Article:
Furthermore, another Quranic verse says:
“As to marriage, you are allowed to marry the chaste from among the believing women and the chaste from among those who have been given the Book before you (are lawful for you).”
This verse permits Muslims to marry a Jewish woman with full and equal rights — raising the question, how on one hand can the Quran ask Muslims not to be friends with Jews while on the other it allows them to marry Jewish women even without converting them? Muslim scholars should address these verses very carefully, and take into account all the background information.
There are also numerous political sources or propaganda narratives that are being used against the Jewish community around the world, featuring tropes such as:
• Jews control the world.
• Jews control the governments.
• Jews control the banks.
• Jews control the media.
• Jews were the actual perpetrators of the Holocaust.
• Jews were the founders of communism, Marxism, and sexism.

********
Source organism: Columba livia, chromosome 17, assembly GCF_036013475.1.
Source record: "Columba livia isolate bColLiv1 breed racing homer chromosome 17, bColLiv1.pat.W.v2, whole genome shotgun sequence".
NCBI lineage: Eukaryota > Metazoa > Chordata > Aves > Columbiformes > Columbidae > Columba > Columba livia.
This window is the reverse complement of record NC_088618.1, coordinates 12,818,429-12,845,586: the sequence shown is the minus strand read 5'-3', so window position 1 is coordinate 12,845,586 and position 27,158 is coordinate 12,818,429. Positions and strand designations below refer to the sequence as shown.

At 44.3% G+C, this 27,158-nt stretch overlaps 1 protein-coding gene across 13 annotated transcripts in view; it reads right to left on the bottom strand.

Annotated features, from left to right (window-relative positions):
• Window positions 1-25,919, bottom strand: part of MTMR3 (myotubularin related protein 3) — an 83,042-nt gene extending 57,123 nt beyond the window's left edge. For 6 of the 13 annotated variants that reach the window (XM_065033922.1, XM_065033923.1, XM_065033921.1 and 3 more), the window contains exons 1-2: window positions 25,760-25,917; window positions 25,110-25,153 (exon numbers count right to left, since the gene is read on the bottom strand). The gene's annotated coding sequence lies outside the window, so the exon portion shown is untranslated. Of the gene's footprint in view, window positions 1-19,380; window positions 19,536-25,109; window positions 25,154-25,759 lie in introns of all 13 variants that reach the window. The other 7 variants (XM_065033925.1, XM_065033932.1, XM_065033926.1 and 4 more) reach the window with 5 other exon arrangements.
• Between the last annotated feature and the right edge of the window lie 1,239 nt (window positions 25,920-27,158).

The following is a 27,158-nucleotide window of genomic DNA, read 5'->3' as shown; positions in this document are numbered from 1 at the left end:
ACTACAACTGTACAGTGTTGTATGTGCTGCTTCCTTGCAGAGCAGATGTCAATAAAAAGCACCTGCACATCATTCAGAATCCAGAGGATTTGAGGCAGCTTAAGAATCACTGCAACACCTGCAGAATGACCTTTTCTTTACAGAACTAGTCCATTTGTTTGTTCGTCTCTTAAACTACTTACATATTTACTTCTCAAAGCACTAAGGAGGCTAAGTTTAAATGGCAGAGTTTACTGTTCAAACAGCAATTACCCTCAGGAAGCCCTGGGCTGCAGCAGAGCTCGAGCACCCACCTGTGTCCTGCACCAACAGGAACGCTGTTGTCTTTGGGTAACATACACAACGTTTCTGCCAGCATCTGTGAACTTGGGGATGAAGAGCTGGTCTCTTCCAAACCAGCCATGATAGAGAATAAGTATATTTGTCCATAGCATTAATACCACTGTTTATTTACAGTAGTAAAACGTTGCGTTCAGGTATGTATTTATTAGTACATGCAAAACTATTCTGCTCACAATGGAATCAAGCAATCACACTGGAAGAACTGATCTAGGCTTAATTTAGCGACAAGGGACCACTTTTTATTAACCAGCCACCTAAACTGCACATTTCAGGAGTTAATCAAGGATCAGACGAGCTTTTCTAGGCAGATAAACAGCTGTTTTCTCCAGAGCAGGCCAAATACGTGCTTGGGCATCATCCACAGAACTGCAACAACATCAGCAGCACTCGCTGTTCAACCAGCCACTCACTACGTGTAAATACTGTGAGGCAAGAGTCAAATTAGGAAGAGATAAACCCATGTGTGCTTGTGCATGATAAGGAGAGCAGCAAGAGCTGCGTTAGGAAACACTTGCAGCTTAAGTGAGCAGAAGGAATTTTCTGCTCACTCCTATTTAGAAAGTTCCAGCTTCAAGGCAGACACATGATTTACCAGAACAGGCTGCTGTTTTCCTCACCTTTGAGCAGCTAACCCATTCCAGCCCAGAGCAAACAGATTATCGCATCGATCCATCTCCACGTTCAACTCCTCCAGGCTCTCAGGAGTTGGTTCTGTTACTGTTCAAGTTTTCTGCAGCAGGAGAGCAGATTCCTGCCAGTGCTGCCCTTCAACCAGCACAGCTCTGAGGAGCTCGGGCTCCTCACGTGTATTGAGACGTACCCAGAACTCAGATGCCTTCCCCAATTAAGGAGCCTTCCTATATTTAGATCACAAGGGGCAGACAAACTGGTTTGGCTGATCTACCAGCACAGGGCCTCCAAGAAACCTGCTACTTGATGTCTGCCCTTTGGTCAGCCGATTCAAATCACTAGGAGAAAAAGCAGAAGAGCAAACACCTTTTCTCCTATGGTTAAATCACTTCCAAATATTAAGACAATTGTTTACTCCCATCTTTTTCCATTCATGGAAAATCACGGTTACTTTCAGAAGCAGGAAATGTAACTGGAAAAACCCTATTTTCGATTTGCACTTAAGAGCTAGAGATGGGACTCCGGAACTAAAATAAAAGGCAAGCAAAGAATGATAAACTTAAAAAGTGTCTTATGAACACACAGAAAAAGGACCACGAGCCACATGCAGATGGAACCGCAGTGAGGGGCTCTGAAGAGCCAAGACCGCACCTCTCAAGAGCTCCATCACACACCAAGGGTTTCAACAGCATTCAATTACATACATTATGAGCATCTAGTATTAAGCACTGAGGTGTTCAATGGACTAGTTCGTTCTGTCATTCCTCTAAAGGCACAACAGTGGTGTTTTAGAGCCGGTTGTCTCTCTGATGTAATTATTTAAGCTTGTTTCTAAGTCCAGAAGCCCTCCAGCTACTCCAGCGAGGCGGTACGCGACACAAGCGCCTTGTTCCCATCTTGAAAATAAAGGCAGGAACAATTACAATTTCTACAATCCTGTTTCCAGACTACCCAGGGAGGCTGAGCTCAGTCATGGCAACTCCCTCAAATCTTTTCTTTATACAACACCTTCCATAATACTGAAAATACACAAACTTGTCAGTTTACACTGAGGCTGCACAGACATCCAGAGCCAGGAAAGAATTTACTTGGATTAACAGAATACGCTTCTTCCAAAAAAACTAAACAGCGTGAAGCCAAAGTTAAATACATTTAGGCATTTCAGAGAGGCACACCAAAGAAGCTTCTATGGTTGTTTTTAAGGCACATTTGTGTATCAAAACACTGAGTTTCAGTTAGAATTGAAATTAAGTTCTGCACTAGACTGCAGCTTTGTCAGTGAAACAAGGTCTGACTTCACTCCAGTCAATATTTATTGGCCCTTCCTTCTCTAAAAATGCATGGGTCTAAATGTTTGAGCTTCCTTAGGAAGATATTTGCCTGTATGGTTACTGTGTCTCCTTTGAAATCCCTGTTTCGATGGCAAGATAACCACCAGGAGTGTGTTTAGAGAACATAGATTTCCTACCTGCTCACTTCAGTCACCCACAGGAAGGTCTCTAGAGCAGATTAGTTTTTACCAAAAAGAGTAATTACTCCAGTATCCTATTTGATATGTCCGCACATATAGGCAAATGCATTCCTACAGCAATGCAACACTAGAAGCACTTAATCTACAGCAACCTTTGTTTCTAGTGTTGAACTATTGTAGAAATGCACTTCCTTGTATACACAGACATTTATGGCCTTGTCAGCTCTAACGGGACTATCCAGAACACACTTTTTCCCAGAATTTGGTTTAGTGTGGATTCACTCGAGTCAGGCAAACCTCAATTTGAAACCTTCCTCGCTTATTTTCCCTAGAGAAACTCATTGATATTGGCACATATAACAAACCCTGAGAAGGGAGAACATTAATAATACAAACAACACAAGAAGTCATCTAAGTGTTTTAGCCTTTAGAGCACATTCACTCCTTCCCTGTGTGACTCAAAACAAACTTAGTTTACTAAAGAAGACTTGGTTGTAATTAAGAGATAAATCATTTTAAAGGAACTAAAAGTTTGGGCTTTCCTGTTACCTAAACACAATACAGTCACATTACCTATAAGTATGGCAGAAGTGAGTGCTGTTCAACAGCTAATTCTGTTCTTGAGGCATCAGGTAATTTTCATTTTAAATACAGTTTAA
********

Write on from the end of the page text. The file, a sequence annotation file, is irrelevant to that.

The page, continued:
• Jews are against the Palestinians.
• Jews are occupiers.
• Jews are making way for the False Messiah.
• Jews are creating wars around the world.
To conclude, let me say that Islamic antisemitism can only be countered successfully with the help of moderate Muslim scholars and experts who know how to address the ideology effectively and offer solutions. Jewish organizations should reach out to such scholars and experts to work together to combat antisemitism. Cooperation with Muslims is vital if Jews want to halt the rapid growth of this hateful ideology in the Western world.
For more information on the Islamic Theology of Counter Terrorism (ITCT) think tank, please visit: itct.org.uk